How to prevent your well from running dry

And keep new and fresh ideas bubbling to the surface.

So many times, more than I like to admit, my well of ideas dries up like a desert. But, then when I least expect it, BLAM, a new one hits me upside the head.Jean Cogdell Bitmoji image hit with rake in head

For instance, at dinner the other night a friend shared how much her grandson loved my book, A Reluctant Little Prince. She explained which character he loved the most and why. As I lay in bed that night, savoring her wonderful compliments, BAM, a new children’s book clobbered me.

But we can’t always wait for divine inspiration. There are way too many dry spells in between.

Neil Gaiman quote about writing your story

So, how do we keep the ideas flowing?

Thanks goes to Now Novel for a few terrific suggestions on how to keep the well of ideas overflowing…

Book ideas: 12 inspiring sources

Here’s the cliff note of what I learned…

  • Look to the Gods. Not praying and waiting, but check out various myths and superstitions are good fodder for a story. Have a favorite myth? Try rewriting it in the current day.
  • Historical events. Use for backstory. Rewrite events into your story.
  • Documentaries. Use a documentary to broaden your knowledge. Turn it into fiction by asking the “What if” question.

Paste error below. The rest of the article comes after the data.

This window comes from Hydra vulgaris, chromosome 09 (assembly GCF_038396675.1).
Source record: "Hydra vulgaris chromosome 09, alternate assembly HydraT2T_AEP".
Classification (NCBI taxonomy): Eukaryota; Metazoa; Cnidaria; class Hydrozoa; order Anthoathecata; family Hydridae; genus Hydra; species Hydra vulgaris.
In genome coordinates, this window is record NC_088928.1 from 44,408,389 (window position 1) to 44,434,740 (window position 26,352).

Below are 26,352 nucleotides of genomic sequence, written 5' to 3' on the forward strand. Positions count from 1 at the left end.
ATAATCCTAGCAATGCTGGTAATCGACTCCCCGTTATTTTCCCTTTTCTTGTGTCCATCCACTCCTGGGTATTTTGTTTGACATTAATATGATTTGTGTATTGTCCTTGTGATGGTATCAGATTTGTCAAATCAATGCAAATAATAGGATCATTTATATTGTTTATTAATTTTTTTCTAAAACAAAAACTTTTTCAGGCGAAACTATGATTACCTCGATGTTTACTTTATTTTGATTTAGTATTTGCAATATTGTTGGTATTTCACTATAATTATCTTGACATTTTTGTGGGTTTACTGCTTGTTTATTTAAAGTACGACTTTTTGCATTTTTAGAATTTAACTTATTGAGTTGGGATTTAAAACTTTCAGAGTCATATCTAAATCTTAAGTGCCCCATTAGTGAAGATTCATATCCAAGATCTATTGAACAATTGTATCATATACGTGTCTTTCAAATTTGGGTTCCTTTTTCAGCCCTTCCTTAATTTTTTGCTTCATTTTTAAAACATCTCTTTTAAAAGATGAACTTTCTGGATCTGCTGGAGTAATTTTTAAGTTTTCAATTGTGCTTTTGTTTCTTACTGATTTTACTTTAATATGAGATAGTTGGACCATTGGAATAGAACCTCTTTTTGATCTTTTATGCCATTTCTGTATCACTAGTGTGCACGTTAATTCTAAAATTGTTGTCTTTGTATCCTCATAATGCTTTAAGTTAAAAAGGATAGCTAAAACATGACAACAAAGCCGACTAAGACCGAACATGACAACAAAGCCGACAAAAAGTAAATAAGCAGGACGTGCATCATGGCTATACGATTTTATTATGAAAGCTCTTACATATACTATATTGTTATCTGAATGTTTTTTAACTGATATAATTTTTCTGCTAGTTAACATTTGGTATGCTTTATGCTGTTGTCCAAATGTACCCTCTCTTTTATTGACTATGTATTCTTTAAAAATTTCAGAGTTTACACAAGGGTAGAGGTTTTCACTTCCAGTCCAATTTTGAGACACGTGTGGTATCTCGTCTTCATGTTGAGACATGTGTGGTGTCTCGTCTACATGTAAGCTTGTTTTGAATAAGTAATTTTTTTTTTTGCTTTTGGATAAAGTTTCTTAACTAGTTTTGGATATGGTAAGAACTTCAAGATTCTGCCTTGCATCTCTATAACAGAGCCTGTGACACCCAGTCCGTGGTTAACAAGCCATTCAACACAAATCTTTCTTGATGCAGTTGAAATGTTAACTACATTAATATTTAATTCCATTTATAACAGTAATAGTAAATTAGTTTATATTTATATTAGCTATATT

• Journaling. Now I’m not good at keeping a daily journal, but I do keep an idea journal.
  • Central Idea section of Now Novel. Can’t wait to try this.
  • Search Archives. Historical and ancestry archives can be a treasure trove. Now Novel gives a couple of links to get us started. I can get lost in Ancestry stuff.
  • Inspiration from your favorite author. Again, ask “What if” and see how an idea can grow.
  • Find a new experience. Hmm, this one I’m going to think about a bit.
  • Short stories. Write or read a short story and try to develop it into a novel.
  • What if. We all know about this question. But try asking it about movies, as well as stories and see if a new idea comes.
  • Music. Not for me. I find music distracting instead of inspiring.
  • Creative constraints. This is used in short stories and flash fiction with word counts. But try writing about a character with constraints of some sort. Again, this one will take a bit of thinking for me.

Thumbs up Now that's a great ideaAs always, the article above gives us a lot more information about finding story ideas. I hope you’ll click on the link and read all about her 12 idea suggestions. Plus there are a few great links to check out.








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